At 1252 hrs today (Wednesday 11th November), Vincent Riou and Sébastien Col won the 2015 Transat Jacques Vabre, adding their name to the list of winners after an exceptional edition, which saw the first battle between the new IMOCA monohulls and those from the previous generation. They fully deserved this win after a transatlantic race they took control of from start to finish. It is a victory for a boat that is perfectly adapted to racing. It also marks a fine victory for Vincent and Sébastien, who had never sailed together until a few months before tackling the Atlantic.
During the seventeen days of racing, the duo on PRB never gave up an inch after setting off from Le Havre. Vincent and Sébastien found the perfect route with a series of tactical choices keeping the pressure up ion their rivals. In particular, they found themselves in a battle against Banque Populaire VIII skippered by Armel Le Cléac’h and Erwan Tabarly and Groupe Queguiner sailed by Yann Eliès and Charlie Dalin, a battle that raged all the way across the Atlantic.
© Benoît Stichelbaut / PRBThis second win in a row for Vincent in the Transat Jacques Vabre comes after a perfect season for the winner of the 2004 Vendée Globe. With the boat he launched in 2010, he has asserted himself in every race against the newer IMOCAs, the foiling IMOCAs like Banque Populaire, but also against the 60-foot boats from the same generation. Taking on board one of the top match racers, Sébastien Col, he didn’t make any mistakes. Winner of the Artemis Challenge and the Rolex Fastnet Race, Vincent and Sébastien brought their complementary skills together to dominate this transatlantic race. Vincent Riou: “It was a great contest, as in the end, our rivals never allowed us to ease off. Before yesterday morning, they were always within 35 miles of us.”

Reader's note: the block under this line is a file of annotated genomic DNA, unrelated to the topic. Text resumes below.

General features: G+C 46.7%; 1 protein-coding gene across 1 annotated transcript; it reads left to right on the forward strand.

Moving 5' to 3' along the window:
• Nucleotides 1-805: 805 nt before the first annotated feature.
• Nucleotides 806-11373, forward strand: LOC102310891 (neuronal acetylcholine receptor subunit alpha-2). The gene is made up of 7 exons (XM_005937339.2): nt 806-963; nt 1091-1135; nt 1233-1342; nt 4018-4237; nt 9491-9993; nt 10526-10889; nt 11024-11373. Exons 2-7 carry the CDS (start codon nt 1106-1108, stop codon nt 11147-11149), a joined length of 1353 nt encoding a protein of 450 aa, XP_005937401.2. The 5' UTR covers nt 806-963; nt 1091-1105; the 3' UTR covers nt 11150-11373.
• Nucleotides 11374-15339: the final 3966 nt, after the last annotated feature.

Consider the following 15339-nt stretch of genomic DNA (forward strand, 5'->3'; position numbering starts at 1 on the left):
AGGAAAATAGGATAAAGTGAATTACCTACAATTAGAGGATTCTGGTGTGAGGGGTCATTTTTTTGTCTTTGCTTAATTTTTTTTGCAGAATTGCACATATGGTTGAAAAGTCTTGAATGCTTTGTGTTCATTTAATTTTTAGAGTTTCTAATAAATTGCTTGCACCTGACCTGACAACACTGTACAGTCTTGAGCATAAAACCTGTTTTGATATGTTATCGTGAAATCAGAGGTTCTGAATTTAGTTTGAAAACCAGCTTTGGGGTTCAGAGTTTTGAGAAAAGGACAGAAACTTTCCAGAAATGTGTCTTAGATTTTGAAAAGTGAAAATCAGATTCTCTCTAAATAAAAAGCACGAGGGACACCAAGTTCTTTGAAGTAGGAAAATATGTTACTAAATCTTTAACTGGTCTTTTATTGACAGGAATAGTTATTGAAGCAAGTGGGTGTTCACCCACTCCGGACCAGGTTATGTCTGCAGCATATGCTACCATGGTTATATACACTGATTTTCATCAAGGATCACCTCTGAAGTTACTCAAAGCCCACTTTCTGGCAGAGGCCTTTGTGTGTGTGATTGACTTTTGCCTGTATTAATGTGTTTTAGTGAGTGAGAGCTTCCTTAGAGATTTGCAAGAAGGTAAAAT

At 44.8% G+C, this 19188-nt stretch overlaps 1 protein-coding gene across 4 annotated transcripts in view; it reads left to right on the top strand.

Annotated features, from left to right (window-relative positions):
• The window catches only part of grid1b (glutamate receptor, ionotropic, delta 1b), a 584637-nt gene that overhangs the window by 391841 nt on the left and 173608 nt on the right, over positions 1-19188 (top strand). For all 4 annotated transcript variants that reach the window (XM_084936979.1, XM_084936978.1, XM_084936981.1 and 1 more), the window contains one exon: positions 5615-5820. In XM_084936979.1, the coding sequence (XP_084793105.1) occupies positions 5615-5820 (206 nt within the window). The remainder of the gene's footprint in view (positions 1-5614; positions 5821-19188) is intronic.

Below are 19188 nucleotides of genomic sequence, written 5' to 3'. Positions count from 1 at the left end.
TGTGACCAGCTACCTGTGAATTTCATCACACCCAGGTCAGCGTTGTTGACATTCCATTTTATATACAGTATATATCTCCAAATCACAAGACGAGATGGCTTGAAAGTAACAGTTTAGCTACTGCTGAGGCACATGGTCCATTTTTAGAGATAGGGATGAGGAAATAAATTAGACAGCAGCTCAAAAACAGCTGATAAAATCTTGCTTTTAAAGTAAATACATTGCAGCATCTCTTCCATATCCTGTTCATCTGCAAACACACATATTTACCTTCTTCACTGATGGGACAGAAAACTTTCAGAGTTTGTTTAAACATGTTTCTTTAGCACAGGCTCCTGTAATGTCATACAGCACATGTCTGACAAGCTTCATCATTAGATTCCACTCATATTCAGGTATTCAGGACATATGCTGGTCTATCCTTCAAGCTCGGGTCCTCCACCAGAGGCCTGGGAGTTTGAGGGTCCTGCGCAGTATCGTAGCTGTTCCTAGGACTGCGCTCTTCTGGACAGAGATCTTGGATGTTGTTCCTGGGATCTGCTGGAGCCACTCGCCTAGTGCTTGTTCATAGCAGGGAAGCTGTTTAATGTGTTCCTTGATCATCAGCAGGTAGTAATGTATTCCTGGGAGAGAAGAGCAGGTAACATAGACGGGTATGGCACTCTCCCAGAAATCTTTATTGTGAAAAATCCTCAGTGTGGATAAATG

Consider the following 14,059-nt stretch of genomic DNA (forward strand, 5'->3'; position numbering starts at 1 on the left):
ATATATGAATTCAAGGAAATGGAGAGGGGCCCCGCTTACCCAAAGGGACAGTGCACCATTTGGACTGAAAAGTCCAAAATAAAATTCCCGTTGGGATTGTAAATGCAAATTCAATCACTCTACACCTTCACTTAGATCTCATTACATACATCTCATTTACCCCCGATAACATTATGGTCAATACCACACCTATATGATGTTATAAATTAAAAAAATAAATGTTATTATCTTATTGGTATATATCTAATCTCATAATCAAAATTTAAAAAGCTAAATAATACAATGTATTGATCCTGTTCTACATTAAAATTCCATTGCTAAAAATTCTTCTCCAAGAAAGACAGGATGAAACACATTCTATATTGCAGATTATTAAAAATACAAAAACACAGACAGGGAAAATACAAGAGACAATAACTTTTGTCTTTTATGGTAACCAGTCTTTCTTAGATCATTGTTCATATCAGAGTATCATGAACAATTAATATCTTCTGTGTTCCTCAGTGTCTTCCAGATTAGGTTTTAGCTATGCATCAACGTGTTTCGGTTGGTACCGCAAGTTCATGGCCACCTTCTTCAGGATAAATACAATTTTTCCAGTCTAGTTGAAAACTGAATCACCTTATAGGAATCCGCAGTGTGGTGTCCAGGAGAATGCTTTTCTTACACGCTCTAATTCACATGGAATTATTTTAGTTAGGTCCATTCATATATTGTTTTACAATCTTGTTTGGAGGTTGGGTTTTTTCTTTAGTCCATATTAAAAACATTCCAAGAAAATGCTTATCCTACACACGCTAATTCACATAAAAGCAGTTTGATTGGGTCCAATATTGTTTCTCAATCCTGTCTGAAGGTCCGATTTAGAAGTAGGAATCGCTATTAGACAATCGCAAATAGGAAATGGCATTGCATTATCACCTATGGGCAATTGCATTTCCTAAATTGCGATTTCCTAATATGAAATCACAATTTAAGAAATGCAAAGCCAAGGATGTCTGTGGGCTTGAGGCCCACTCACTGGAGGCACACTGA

Vincent and Sébastien had this goal in mind from the start in Le Havre. They were of course, up there among the favourites, but the two sailors stressed their goal was to avoid any damage to their boat in the heavy seas in the first 36 hours of racing. They were cautious but confident in the ability of their boat to ward off the attacks of the more recent boats in the class. They knew where to place the cursor to ensure PRB made it through without letting Banque Populaire get away. The latter in strong winds and on calm seas appeared at ease in this race. Having to make do without their wind instruments from the first night of racing, Vincent and Sébastien had to sail for a long time using the age-old techniques, as they were unable to get any useful info at the nav desk. Without info concerning the wind strength and direction, their race was no easy matter, but they never gave anything away and as they entered the Doldrums, put the pressure on Le Cleac’h / Tabarly.
© JEAN MARIE LIOT / DPPIAfter making it out of this area in the lead, Vincent and Sébastien found the perfect strategy to keep their opponents at a reasonable distance. They spent the last few days of the race at the helm of PRB and showed utter determination, reading perfectly the weather conditions, which were more favourable for their monohull.
Vincent Riou, skipper de PRB: “We’re pleased as this was no easy matter to finish in one piece. We can’t remember what we thought when we set off, but we do know that we wanted to remain cautious and that the first part of the race with all its dangers was going to be a key element. We knew we had to make it through and be at the front at the Azores. We managed to do that and after that we built upon that success. I think everything went to plan. With Seb, we worked well together. Honestly, it all worked out well for us."